Affordances and challenges of the English Curriculum: teaching gender and sexuality diversity.

Year: 2017

Author: Van Leent, Lisa

Type of paper: Abstract refereed

Affordances and challenges of the English Curriculum: teaching gender and sexuality diversity.

A myriad of barriers including concepts such as heteronormativity (Britzman, 1995) and childhood innocence (Robinson, 2013), make policy development which supports curriculum and pedagogy work in primary schools in which teachers can include gender and sexuality diversity very complex. As a result, the visibility of gender and sexuality diversity continues to be narrow and pedagogical practices such as critical literacies are rendered heteronormative. However, with a queer eye, opportunities for including and embracing diversity regarding gender and sexuality are afforded within the Australian Curriculum: English (AC:E). The aim of this presentation is to discuss opportunities within the AC:E in which I take a queer critical literacies lens and work at the nexus of the English Curriculum and a gender and sexuality diversity social equity agenda.

The development of this work is a merging of my doctoral study and teaching experience. I teach English curriculum studies in initial teacher education courses. My doctoral study focussed on primary school teachers' conceptions of their pedagogical responses to diverse sexualities. A phenomenographic study revealed teachers' conceptions about the kinds of scenarios in which they encounter non-heteronormativity, and how they responded (described and defined by the teachers). An analytical framework conceptualising sexuality theories, including heteronormativity and queer theories, a history of cultural understanding about sexuality, and pedagogical practices guides the discussion of the data. The focus for this presentation is the influence of the teachers' conceptions of their practice and the relationship with curriculum to prompt further investigation of the AC:E.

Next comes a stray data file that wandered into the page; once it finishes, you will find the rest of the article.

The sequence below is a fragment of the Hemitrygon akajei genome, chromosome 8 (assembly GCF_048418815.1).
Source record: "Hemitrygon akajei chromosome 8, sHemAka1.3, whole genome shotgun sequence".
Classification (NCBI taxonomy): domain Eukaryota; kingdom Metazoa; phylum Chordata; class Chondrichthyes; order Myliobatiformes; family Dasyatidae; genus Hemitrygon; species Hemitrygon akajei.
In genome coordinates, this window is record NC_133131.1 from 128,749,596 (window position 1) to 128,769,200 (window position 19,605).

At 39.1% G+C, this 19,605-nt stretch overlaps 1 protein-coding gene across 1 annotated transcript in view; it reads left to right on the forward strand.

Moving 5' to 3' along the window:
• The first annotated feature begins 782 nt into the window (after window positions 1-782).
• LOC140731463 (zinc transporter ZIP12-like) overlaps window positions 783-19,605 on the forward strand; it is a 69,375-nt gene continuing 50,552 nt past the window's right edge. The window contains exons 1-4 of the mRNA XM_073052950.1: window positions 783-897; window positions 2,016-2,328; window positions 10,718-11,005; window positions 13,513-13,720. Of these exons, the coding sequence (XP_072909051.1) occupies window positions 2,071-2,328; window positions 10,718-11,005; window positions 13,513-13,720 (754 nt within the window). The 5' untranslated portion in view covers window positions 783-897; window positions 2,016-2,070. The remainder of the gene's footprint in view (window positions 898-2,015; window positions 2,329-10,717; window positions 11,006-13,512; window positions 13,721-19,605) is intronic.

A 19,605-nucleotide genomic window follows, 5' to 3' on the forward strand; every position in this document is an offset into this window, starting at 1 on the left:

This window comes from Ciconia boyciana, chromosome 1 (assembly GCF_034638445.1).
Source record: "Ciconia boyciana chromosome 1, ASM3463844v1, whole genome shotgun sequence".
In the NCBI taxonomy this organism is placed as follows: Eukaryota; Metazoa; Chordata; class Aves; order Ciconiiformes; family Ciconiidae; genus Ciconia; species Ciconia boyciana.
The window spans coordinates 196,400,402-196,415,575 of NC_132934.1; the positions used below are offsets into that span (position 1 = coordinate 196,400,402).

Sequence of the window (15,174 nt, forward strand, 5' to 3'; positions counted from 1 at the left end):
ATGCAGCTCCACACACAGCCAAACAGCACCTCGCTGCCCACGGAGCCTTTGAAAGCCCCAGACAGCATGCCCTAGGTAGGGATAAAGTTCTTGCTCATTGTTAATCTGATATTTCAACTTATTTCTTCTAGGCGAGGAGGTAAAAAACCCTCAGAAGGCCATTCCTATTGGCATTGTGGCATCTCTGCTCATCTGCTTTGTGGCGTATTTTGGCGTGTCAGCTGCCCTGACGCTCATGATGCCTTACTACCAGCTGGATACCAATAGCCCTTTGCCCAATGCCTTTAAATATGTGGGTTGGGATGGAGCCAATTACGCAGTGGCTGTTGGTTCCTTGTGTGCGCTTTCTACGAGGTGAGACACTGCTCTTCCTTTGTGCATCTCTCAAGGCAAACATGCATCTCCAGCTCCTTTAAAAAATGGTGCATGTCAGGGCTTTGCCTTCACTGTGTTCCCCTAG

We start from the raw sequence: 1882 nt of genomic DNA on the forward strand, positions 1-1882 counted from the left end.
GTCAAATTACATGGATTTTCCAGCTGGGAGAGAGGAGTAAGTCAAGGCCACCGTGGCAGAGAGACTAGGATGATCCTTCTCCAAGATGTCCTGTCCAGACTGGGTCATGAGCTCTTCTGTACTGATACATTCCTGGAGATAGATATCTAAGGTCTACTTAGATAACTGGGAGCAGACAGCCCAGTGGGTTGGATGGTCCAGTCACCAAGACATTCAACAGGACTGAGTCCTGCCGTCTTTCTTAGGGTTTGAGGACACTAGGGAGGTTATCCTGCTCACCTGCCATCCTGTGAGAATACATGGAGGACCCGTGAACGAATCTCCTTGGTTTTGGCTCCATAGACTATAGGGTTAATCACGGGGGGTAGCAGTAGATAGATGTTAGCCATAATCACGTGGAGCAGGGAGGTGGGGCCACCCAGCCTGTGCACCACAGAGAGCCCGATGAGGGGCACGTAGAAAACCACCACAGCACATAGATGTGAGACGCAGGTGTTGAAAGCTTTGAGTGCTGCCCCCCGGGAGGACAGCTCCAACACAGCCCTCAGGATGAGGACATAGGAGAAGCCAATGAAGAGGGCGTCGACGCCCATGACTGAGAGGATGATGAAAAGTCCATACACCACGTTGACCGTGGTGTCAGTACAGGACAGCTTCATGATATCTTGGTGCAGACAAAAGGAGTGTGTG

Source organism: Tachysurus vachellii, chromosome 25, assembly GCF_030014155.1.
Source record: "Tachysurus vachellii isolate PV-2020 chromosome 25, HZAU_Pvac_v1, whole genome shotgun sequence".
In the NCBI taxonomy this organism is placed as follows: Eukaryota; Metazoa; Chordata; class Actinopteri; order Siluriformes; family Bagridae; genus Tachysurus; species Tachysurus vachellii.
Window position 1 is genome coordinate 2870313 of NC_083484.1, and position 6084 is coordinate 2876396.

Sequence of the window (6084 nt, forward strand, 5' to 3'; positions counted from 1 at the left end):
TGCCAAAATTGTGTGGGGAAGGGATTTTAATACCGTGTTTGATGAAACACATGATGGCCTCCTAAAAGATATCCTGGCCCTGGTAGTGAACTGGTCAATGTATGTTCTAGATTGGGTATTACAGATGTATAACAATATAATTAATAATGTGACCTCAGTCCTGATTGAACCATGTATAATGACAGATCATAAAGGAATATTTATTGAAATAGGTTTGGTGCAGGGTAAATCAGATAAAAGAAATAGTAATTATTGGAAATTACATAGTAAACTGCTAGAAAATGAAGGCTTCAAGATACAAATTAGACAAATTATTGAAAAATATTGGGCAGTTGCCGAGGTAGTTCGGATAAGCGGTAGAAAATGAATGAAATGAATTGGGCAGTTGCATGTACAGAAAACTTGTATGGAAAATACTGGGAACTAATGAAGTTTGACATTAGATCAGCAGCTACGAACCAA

Some of the teachers who were interviewed from Queensland, Australia indicated that if it (gender and sexuality diversity) was in the curriculum, then they would teach it. A lack of explicitness which affords teachers direction in teaching about gender and sexuality diversity is discouraging (van Leent, 2014), on the flip side, a lack of specificity provides an opportunity to make use of the affordances of the curriculum to teach about equity for gender and sexuality diversity. It is my hope to highlight the affordances for teaching about diversity more visible via the Australian Curriculum: English.

The implications of this work are about expanding teachers' repertoires of 'diversity' pedagogy, with a focus on critical literacies. More broadly the implications are a challenge to heteronormativity and hegemonic ideologies of childhood innocence which continue to shape the inequitable schooling experiences for LGBTIQ+ youth.